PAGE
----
Pork producers can make a difference in building an understanding and trust among U.S. consumers by starting a conversation. “It is a daily challenge as producers confront consumers’ changing attitudes regarding agricultural production,” says Chris Novak, chief executive officer, National Pork Board. “For so many Americans, what farmers do is still misunderstood. We must continue to spread our message to consumers about modern pork production.”

Novak points to the U.S. Farmers and Ranchers Alliance, a coalition of some 70 agricultural groups and businesses whose purpose is to advance a dialogue with consumers about modern agricultural production.

“People want to know more about their food, where it comes from, and how it is raised,” says Bill Zucker, a spokesperson for USFRA. “Pork producers are the most qualified people to speak to consumers about modern pork production.” For more, go to http://bit.ly/Lu9wa6.

According to USFRA research, consumers respect farmers and accept them as food experts; however, some of today’s production methods to raise and grow food foster concern. Zucker points out that consumers also are skeptical about family farms. “About 70 percent of consumers believe all farms are owned or controlled by corporations. So when we relay the message about a particular operation being a family farm, they don’t believe it,” he says.

The situation with consumer skepticism requires a new producer mindset. “We need to set the agenda for those who are concerned,” Zucker says. “Producers need to lead the discussion but not be confrontational.” An informative and reassuring voice that addresses concerns among consumers is the most effective way to get farmers’ messages to the public.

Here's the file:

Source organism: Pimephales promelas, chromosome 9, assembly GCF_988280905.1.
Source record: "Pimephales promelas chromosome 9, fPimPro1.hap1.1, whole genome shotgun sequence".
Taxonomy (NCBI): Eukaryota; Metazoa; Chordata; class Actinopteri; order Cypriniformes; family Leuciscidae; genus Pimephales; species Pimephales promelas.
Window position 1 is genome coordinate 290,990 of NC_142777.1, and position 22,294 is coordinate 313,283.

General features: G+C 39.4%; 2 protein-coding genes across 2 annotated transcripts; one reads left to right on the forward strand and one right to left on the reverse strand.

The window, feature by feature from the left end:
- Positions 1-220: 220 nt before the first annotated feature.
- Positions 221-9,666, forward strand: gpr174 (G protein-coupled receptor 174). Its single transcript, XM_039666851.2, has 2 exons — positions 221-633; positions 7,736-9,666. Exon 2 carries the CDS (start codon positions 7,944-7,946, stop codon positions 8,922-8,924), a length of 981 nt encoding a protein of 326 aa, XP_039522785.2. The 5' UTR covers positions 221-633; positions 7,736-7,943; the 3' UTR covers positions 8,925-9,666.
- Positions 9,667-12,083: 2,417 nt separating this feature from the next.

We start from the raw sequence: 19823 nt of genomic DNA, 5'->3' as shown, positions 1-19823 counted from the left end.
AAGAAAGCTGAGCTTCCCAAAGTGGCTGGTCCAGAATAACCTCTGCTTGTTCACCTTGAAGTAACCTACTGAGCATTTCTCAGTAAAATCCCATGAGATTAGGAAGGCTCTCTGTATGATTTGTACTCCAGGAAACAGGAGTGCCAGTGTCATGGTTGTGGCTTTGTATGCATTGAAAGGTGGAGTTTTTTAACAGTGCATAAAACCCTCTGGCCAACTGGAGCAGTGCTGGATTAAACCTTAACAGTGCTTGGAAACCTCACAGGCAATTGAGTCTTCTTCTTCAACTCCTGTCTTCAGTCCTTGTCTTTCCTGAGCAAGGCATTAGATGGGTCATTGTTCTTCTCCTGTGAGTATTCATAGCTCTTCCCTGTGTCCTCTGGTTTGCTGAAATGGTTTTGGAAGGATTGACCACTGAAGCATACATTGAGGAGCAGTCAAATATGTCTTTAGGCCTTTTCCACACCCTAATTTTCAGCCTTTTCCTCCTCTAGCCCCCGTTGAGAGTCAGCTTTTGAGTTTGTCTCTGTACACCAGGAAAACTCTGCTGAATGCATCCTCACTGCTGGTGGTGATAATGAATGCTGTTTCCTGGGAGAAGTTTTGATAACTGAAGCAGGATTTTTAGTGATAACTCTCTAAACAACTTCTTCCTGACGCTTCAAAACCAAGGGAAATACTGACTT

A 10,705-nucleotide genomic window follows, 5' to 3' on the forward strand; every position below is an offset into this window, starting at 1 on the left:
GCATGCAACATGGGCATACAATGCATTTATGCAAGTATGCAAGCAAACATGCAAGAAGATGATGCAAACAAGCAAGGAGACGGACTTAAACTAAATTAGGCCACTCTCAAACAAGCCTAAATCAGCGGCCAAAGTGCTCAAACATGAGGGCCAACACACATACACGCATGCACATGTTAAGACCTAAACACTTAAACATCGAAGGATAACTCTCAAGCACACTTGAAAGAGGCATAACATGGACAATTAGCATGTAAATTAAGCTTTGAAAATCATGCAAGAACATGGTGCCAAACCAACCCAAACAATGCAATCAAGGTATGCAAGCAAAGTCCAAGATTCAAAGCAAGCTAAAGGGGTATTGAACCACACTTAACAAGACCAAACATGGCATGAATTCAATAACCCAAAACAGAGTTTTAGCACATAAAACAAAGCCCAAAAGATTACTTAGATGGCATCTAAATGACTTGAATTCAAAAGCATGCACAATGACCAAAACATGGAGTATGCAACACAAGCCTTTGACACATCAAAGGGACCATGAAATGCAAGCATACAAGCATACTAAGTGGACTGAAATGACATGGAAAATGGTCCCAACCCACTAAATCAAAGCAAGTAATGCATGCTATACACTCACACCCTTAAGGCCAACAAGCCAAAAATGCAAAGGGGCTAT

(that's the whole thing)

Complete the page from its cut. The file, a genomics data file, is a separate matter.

Conversation is a powerful tool and he suggests that it can be done with E-A-S-E, such as:

  • Engage — Look for opportunities or connections to engage people in conversations about food production; the chance arises at community functions, the grocery store, social settings, church, clubs and sporting events.
  • Acknowledge — When concerns are raised, acknowledge them, such as “I understand why you are concerned about that issue. As a matter of fact, so are we.”
  • Share — Relay what practices you apply on your farm that address the expressed concern.
  • Earn trust — Illustrate your intent on continuous improvement, as well as your accomplishments. Cite your Pork Quality Assurance Plus certification, your site assessment, farm upgrades or your nutrient- management plan.

For more information on spreading the message, check out USFRA online at usfraonline.org.